VTE in Solid Tumours: Dosing
Active malignancy is associated with a 4–7 fold increase in venous thromboembolism (VTE) compared to patients without cancer1,2. Approximately 15% of patients with cancer develop future symptomatic VTE, and those with idiopathic VTE have up to a 4-fold increased risk of malignancy in the first year after VTE diagnosis.2 These cancers are likely to be advanced and are associated with a 3-fold increase in mortality2. For these patients, anticoagulation is an important consideration
The extended treatment of symptomatic VTE and prevention of its recurrence in patients with solid tumours3
Recommended duration of treatment is 6 months; continuing treatment beyond this period should be evaluated according to individual risk/benefit ratio, taking into account the progression of cancer.
NICE clinical guidelines recommend offering low molecular weight heparins, such as Fragmin, to patients with active cancer and confirmed proximal deep vein thrombosis (DVT) or pulmonary embolism (PE) for 6 months. At 6 months, the patient should be reevaluated4
Dosing regimen suitable for most solid tumour patients:
Once-daily, weight-adjusted monotherapy for 6 months3
Maximum daily dose – 18,000 IU**≈
No dose adjustment in the elderly
Dose adjustments are required in patients with low platelet counts. For further information about dose reduction or interruption in patients with chemotherapy -induced thrombocytopenia, please refer to SPC.
Platelets should be measured before starting Fragmin and monitored closely in the first 3 weeks and regularly thereafter during treatment3
Monitoring of the anticoagulant effect is not usually necessary3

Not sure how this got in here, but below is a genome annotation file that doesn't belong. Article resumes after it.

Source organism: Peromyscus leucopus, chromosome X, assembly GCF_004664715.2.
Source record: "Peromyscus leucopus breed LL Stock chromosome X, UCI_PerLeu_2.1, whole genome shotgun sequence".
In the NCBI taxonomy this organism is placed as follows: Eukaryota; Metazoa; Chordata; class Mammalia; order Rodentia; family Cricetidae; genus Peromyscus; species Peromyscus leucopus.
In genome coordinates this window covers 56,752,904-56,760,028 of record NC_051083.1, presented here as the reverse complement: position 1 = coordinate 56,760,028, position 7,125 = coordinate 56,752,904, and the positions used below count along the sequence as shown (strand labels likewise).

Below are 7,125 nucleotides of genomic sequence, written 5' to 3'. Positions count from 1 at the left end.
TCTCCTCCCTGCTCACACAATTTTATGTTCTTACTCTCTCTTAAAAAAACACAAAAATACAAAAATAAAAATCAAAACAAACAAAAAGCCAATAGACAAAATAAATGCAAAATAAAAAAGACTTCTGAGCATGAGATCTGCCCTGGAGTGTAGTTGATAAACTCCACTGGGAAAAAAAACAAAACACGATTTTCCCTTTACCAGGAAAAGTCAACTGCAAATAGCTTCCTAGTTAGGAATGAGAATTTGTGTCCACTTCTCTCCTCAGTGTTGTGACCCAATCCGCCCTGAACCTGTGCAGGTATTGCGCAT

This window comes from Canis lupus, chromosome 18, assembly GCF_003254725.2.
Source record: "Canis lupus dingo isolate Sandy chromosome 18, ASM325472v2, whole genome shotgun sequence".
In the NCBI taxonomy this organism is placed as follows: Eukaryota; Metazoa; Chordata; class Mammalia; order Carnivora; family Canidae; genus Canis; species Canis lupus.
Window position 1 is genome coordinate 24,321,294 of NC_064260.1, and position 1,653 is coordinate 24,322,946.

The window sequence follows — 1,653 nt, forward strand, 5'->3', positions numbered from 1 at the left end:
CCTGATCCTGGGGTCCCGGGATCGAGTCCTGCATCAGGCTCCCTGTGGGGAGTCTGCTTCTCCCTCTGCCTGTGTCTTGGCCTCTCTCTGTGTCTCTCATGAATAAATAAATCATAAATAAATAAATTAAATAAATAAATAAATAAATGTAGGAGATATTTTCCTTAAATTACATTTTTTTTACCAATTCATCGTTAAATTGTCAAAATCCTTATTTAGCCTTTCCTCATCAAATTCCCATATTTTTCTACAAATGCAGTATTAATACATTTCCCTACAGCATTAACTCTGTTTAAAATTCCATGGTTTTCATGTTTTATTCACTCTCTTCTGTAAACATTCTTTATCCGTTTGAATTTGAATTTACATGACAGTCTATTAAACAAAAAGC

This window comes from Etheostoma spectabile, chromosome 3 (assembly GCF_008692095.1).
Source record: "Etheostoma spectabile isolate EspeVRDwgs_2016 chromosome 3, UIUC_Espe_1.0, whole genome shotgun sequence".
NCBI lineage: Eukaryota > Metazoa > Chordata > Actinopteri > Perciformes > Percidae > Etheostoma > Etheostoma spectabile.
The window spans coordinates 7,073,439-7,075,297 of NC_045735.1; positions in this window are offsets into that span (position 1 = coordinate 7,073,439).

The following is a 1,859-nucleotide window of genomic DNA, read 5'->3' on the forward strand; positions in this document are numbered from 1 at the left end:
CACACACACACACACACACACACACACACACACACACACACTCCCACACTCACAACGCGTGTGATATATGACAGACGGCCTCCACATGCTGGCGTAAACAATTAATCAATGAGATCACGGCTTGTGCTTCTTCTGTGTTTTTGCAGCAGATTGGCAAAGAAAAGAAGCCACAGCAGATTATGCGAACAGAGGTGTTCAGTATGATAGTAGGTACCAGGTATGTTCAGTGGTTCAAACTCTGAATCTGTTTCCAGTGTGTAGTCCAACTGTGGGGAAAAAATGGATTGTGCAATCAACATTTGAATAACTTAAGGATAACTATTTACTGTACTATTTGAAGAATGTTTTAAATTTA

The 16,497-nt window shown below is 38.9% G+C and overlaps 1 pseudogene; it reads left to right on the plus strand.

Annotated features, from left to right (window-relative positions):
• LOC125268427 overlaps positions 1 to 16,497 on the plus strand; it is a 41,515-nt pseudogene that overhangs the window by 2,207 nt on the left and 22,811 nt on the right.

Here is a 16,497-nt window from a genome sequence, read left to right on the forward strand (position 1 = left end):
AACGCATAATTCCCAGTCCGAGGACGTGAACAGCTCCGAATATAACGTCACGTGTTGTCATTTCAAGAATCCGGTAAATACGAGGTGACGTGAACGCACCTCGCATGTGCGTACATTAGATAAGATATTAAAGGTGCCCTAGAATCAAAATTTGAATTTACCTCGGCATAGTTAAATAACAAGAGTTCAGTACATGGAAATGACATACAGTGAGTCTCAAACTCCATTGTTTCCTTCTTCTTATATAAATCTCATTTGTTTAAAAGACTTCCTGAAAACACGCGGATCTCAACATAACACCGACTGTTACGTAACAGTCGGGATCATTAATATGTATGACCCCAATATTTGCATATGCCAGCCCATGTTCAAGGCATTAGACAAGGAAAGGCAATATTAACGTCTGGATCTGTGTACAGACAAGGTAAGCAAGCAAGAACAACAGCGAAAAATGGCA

In the case of significant renal failure (defined as CrCl <30 ml/min), the dose of Fragmin should be adjusted based on anti-factor Xa activity
Please refer to the SmPC for monitoring within specific patient groups
**Maximum dose of 18,000 IU was used in patients weighing up to 132 kg in the Fragmin CLOT study3.
≈In cancer patients with body weight <40 kg at time of venous thromboembolic event, Fragmin should not be used for extended treatment of symptomatic VTE and prevention of its recurrences due to lack of data3.
Limited data are available regarding the safety and efficacy of antithrombotic therapy in patients with primary or metastatic tumours of the brain who develop concurrent thromboembolic events. There is a isk of fatal intracranial bleeding with use of anticoagulation in this category of patients. Therefore, if the treatment with Fragmin was considered, it should be monitored closely with regular re-assessment of the status of the tumour involvement of the brain and other individual risks.
For further information please refer to SPC.
1. Timp JF et al. Blood 2013;122:1712–1723.
2. Barsam SJ et al. Br J Haematol 2013;161:764–777.
3. Fragmin SmPC [extended treatment in Oncology (5,000-18,000 in syringe)]. Available at: https://www.medicines.org.uk/emc/search?q=fragmin
4. NICE clinical guideline 144. Venous thromboembolic diseases: the management of venous thromboembolic diseases and the role of thrombophilia testing. June 2012. Available at: https://www.nice.org.uk/guidance/cg144
*Including, but not limited to: congestive cardiac failure (NYHA class III or IV), acute respiratory failure or acute infection, who also have a predisposing risk factor for VTE such as age over 75 years, obesity, cancer or previous history of VTE.~
†In patients with chronic renal insufficiency or acute renal failure.
PP-FRA-GBR-0146. June 2019